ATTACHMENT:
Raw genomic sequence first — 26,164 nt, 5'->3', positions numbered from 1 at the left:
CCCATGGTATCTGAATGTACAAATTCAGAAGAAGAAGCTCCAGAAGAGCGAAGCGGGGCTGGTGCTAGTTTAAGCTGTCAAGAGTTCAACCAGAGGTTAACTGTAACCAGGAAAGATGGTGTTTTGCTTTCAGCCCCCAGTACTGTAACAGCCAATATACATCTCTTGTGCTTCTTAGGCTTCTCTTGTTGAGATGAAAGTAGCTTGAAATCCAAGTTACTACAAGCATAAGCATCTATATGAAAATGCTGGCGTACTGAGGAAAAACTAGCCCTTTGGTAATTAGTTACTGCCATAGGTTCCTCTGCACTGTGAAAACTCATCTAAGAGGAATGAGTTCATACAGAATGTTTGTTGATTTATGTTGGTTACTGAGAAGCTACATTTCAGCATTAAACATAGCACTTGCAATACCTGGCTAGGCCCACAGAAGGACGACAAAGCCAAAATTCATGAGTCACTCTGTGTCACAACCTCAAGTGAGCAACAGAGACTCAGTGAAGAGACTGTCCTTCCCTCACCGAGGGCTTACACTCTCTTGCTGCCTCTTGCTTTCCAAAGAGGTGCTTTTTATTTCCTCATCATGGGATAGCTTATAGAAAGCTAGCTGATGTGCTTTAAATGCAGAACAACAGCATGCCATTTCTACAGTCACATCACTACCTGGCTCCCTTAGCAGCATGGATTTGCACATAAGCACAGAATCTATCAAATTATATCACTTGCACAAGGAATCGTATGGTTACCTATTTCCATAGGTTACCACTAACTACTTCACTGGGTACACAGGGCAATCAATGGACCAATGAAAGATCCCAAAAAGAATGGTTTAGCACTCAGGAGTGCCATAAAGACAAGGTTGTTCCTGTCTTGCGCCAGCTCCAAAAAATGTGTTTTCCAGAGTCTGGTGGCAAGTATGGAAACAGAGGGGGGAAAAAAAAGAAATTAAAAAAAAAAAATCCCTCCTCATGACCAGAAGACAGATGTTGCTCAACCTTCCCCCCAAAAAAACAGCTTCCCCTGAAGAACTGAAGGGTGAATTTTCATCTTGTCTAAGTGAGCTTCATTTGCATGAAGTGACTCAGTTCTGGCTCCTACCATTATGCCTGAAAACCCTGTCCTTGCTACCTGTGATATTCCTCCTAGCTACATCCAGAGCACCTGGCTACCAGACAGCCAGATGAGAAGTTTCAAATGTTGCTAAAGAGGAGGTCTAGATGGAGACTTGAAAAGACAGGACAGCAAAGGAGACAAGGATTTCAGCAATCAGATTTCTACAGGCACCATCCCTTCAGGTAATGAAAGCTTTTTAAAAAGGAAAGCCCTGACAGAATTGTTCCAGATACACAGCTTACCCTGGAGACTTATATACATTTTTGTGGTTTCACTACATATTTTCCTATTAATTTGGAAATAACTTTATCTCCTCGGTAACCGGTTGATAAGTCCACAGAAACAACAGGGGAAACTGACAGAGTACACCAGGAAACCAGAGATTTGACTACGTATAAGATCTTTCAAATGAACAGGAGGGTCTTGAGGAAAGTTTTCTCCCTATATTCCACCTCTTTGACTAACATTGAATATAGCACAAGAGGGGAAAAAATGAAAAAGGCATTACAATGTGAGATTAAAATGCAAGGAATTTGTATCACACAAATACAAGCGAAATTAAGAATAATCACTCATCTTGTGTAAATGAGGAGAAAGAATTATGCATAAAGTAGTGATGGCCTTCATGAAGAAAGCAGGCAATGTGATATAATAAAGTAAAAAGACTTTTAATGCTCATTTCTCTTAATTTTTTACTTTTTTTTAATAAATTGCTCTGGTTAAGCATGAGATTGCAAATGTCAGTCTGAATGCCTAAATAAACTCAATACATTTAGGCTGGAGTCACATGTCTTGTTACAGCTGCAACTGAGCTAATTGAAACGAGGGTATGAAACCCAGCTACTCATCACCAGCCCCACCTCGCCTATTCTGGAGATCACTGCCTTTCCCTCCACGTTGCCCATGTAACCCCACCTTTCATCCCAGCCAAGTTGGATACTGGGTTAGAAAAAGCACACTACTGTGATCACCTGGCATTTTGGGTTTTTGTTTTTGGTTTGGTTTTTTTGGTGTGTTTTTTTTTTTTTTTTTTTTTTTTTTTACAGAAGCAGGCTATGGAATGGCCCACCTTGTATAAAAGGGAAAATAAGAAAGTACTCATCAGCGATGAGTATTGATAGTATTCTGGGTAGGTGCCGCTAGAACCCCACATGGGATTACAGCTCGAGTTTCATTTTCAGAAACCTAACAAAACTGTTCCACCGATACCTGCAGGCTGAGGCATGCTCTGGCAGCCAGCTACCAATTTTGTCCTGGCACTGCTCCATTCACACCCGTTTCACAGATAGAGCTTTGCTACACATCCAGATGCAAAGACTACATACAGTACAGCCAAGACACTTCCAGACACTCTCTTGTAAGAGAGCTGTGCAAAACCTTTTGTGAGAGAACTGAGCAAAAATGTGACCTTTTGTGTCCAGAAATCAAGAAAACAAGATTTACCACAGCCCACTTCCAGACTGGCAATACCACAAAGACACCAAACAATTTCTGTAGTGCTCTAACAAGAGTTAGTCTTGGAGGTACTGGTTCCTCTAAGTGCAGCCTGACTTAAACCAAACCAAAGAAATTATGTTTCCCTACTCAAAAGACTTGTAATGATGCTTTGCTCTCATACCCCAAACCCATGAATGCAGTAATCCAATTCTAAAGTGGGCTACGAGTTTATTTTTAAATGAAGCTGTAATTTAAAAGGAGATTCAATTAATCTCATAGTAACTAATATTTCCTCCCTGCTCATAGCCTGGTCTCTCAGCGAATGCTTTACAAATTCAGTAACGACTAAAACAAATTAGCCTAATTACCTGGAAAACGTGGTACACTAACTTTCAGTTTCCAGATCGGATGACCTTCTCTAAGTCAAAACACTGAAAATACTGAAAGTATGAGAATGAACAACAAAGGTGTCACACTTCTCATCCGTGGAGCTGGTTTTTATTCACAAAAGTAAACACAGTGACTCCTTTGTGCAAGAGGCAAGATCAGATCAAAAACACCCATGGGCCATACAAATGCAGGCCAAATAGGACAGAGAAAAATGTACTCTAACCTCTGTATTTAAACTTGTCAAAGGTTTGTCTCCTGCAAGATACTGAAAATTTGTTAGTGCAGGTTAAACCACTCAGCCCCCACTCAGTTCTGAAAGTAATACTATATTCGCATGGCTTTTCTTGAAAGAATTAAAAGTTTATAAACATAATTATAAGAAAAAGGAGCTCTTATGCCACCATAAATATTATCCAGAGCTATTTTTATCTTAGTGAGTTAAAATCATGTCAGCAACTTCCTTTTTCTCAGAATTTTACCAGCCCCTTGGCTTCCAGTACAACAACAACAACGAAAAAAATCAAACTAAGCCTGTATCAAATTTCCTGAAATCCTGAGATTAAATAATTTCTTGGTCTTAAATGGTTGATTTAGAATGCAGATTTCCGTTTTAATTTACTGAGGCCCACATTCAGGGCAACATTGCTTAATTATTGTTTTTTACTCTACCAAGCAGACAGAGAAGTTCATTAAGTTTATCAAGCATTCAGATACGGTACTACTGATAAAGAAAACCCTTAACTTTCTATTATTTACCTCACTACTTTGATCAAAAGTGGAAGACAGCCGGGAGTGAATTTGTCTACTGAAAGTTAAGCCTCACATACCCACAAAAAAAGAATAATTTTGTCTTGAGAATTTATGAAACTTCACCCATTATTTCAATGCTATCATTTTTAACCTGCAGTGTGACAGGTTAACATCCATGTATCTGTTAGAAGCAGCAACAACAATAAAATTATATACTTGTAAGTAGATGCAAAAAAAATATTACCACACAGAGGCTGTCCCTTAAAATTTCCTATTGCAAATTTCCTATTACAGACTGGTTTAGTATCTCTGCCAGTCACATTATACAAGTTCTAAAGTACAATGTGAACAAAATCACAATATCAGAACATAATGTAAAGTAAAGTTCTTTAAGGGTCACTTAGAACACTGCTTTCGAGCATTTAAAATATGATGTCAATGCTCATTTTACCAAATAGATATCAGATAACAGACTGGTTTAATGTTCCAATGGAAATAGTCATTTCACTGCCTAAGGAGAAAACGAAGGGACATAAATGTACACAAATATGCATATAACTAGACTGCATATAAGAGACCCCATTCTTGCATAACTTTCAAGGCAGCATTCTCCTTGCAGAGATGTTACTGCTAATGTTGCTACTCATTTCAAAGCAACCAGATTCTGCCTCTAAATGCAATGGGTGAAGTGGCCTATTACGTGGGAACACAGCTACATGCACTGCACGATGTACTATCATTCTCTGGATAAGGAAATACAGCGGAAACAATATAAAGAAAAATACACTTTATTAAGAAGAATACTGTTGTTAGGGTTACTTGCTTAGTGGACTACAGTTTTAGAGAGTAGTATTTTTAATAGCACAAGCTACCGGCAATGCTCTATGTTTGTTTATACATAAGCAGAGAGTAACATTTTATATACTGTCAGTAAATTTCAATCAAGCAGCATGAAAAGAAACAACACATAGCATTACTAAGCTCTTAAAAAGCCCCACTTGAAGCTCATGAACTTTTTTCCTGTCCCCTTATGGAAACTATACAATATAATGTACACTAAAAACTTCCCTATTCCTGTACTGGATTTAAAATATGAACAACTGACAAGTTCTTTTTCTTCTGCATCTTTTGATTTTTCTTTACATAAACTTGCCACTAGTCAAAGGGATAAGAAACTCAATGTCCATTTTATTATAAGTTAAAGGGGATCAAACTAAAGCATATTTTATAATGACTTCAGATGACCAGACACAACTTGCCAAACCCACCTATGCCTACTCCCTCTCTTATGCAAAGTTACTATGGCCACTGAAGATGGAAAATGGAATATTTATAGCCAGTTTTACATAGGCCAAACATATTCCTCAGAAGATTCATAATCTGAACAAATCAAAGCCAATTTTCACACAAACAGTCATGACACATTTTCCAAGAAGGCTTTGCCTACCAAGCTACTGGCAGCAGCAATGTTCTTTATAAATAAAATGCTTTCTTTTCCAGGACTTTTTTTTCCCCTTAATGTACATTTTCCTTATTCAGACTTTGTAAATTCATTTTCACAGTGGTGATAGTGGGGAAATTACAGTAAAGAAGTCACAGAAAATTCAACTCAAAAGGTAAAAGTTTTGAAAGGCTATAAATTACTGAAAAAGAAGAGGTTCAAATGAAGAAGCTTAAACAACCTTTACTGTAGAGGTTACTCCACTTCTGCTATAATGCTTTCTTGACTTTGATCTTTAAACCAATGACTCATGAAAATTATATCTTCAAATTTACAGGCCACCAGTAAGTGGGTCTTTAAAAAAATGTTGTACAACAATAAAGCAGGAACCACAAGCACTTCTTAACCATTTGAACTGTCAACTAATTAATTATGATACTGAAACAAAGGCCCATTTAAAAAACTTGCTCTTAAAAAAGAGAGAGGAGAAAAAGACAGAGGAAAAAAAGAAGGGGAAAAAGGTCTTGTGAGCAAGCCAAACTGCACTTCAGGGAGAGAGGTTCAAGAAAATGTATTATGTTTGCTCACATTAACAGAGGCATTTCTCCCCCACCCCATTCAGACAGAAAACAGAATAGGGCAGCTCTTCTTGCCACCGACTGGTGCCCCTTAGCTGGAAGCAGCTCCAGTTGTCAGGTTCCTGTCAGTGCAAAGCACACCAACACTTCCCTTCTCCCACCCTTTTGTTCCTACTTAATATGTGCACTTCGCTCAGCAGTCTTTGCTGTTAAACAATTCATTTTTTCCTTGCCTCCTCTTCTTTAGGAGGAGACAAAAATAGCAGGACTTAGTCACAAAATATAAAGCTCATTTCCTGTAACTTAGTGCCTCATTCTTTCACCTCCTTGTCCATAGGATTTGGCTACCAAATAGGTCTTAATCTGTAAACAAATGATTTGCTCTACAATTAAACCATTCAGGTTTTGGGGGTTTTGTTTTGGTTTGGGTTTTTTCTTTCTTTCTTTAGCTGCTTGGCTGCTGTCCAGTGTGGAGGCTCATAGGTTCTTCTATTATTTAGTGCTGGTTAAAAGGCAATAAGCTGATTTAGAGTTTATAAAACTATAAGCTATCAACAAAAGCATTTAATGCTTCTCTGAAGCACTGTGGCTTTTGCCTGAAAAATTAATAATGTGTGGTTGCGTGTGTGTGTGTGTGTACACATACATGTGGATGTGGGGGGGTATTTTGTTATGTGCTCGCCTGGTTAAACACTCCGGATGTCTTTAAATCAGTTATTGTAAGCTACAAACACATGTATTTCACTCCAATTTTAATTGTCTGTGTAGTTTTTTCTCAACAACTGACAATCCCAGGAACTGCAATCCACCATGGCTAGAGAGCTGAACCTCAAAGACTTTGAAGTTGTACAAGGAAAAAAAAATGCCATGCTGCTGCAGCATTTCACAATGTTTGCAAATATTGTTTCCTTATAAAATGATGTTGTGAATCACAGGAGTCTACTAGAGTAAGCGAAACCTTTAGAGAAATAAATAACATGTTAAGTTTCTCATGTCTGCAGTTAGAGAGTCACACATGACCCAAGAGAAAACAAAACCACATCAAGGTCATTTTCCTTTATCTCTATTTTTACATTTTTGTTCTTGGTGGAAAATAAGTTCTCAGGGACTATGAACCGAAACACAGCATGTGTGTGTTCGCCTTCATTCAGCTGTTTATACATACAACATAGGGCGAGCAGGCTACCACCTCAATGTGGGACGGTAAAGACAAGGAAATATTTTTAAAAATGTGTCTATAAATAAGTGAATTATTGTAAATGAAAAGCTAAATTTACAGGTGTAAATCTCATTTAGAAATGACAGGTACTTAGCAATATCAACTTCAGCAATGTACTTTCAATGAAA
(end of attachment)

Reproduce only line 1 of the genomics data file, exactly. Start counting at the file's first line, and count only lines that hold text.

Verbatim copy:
Raw genomic sequence first — 26,164 nt, 5'->3', positions numbered from 1 at the left: